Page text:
1. The nobis (“for us“) of st. 1 was emphasized by being set to two ascended Ds (“no-bis”) after three G notes (“Par-vu-lus”). I wanted to retain that gospel emphasis on “for us” by having “us” occur with the first of the two Ds. In other words, “us” had to be the fourth syllable of the first line of st. 1.
  2. In the refrain (last line of each st.), Praetorius has the music match the concept of eternity, either by dragging out the syllables with multiple notes (soprano) or by repeating the lyrics (tenor and bass). I didn’t want my translation to get in the way of that feature; the refrain had to conclude with the concept of eternity and have lyrics that could be easily and pleasantly repeated.
  3. I wanted to have the same clear allusions to various Scripture references as the original. The “lion of victory” in st. 2 clearly alludes to Revelation 5:5, the second half of st. 2 to John 1:1-18, the second half of st. 3 to the fall into sin in Genesis 3, etc.
  4. It’s always nice if one can introduce a new theme or thread while being faithful to the original. In this case, after opening st. 1 with “See,” I thought about starting each stanza with “See” – to give the whole hymn a sort of “Behold!” or surprise-like character to match the wondrous miracle of the incarnation that is celebrated on Christmas. But when that didn’t work, I ended up going with a sort of sensory progression in the first three stanzas – sight (“See”) to hearing (“Hear”) to touch (“to snatch…From death’s firm clutches”). This also made st. 4 stand out more as a conclusion by the absence of any direct sensory reference in it.
  5. Without getting ridiculous, I like to repeat consonant and vowel sounds within stanzas and lines of stanzas. It helps to unify.

What I ended up with is the product below. You can also access the English choir score here. One suggestion is to have the choir sing “To the Trinity” in st. 4 in unison, before returning to 4 parts for the remainder of the stanza. This would audibly comply with the immediately preceding exhortation: “In unison let all rejoice.”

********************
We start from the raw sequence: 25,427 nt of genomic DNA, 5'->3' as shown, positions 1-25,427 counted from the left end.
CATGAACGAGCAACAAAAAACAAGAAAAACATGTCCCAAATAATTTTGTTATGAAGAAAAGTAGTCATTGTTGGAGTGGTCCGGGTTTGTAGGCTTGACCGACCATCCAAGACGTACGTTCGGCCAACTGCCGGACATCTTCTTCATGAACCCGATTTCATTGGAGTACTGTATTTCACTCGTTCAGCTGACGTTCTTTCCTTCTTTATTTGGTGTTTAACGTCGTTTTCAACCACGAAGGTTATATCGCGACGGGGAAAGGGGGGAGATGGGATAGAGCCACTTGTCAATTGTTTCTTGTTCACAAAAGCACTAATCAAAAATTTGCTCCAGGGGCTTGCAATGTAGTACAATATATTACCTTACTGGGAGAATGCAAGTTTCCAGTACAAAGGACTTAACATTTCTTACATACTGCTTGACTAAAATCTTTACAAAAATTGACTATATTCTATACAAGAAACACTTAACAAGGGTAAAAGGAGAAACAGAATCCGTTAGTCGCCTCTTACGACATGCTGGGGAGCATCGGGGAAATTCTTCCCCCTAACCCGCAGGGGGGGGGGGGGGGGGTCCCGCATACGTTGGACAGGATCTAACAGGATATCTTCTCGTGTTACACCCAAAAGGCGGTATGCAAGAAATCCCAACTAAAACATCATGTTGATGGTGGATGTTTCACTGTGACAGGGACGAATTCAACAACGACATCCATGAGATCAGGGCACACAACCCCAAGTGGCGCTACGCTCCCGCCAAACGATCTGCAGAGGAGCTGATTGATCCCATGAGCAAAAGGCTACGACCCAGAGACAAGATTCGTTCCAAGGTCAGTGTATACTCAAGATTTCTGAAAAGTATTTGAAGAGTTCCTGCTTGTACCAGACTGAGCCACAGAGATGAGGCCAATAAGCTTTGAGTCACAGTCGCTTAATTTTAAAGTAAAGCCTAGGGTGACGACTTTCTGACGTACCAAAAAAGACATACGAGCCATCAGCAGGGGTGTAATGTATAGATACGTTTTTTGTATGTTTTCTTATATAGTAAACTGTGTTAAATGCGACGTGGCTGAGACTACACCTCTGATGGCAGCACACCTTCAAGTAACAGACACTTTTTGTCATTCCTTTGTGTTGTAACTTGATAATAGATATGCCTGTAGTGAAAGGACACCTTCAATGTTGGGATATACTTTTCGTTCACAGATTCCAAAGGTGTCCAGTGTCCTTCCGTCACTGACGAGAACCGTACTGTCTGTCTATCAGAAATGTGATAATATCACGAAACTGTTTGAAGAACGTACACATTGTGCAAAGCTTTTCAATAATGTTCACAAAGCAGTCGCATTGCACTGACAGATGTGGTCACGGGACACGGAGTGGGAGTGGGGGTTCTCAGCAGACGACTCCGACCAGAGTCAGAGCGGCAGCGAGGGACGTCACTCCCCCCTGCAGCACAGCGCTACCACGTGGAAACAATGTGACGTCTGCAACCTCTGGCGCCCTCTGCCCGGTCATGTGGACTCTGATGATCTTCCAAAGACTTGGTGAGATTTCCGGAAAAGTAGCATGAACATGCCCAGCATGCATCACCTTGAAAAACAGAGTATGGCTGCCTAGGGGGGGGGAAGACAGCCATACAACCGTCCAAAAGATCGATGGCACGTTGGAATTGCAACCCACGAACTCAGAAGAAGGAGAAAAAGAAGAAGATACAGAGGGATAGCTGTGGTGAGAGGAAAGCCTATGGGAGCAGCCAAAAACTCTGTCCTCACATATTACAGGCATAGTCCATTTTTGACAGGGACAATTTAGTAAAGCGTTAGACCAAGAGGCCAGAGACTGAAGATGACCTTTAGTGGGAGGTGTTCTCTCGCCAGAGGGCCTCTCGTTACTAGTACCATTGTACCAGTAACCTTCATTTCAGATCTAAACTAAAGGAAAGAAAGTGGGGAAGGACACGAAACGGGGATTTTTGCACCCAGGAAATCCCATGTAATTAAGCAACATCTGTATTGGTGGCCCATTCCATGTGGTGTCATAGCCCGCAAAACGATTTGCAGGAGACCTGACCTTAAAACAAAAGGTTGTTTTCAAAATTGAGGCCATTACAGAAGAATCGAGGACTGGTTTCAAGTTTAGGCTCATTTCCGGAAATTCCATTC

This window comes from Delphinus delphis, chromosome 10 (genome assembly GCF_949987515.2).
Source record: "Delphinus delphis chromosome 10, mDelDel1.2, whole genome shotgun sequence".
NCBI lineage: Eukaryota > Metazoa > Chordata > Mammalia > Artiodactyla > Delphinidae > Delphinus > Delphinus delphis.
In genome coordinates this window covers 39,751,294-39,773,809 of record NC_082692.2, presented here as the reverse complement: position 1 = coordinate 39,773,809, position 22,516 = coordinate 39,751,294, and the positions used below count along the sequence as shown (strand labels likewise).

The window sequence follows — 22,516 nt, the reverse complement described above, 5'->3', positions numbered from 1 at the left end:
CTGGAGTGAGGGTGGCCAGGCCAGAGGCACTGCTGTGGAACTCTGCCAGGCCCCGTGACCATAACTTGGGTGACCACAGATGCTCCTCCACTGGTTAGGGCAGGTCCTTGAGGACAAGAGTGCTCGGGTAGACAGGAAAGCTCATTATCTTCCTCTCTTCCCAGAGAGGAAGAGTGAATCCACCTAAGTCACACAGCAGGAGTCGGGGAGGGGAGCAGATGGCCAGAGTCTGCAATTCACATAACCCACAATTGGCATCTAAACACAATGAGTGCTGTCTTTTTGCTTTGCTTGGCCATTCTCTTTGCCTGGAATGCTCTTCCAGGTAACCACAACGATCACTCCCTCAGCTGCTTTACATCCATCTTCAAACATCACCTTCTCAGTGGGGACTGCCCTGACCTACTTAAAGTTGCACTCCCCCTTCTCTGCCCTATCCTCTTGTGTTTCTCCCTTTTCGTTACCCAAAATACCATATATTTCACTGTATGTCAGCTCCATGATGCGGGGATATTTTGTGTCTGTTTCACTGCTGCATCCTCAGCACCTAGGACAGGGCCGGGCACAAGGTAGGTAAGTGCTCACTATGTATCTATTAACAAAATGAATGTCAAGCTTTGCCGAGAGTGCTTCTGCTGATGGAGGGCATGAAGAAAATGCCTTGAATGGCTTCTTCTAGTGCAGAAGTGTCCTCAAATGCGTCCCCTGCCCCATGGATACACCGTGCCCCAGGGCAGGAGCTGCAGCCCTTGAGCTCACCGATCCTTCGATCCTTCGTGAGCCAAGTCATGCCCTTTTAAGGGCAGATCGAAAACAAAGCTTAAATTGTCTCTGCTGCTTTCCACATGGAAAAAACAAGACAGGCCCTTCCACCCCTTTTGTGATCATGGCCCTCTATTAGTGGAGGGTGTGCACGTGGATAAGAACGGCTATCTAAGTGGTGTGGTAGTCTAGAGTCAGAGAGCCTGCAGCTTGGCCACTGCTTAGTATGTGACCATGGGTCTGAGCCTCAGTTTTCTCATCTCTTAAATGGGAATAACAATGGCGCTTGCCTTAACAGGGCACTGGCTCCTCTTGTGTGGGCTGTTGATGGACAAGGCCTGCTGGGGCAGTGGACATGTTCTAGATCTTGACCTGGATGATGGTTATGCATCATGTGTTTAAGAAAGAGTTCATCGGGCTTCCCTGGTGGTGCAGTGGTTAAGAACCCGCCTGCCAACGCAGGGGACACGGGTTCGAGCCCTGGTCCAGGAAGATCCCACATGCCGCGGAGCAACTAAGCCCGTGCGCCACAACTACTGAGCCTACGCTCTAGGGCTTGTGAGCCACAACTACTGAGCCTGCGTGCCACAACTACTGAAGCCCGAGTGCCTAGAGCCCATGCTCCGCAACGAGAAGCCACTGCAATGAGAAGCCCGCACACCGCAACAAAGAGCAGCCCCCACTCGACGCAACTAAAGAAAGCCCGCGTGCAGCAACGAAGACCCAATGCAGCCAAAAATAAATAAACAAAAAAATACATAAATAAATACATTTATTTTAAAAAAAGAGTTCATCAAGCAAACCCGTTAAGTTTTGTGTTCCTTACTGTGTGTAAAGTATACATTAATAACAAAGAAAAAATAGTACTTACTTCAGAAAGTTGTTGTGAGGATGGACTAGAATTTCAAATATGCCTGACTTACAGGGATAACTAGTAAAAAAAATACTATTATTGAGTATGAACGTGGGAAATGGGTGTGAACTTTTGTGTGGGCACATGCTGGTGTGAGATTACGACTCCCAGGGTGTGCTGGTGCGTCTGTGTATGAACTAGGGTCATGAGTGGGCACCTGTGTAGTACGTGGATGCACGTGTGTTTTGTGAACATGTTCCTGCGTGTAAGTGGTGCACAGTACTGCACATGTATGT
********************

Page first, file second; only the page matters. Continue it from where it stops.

Unless I am mistaken, this is the first publication of a singable, rhyming translation of “Parvulus nobis nascitur” in English. May it serve to the eternal glory of the Trinity.

See, Born for Us a Precious Child

1. See, born for us a precious child,
Son of a virgin undefiled!
The angels praise him in the sky
And we on earth make glad reply:
“To the Trinity ascend
Sweet songs of glory without end!”

2. Hear now the King from Judah roar!
With all our foes he shall wage war!
The Father’s Son, the God of grace!
The light of life beams from his face!
To the Trinity ascend
Sweet songs of glory without end!

3. Sent down to snatch God’s children dear
From death’s firm clutches, and its fear,
He came the serpent’s head to smite
And heal his sin-envenomed bite.
To the Trinity ascend
Sweet songs of glory without end!

4. Though in a manger poor he cries,
Though on a bed of straw he lies,
To this sweet infant raise your voice!
In unison let all rejoice:
“To the Trinity ascend
Sweet songs of glory without end!”

Michael Schulteis: Educational Setting in Torgau

By Wilibald Gurlitt

Translator’s Preface

The following was translated from Wilibald Gurlitt’s Michael Praetorius (Creuzbergensis): Sein Leben und Seine Werke (Michael Praetorius [of Creuzburg]: His Life and His Works) (Leipzig: Druck von Breitkopf & Härtel, 1915), p. 10-13. This is the fourth in a series of posts on Michael Praetorius.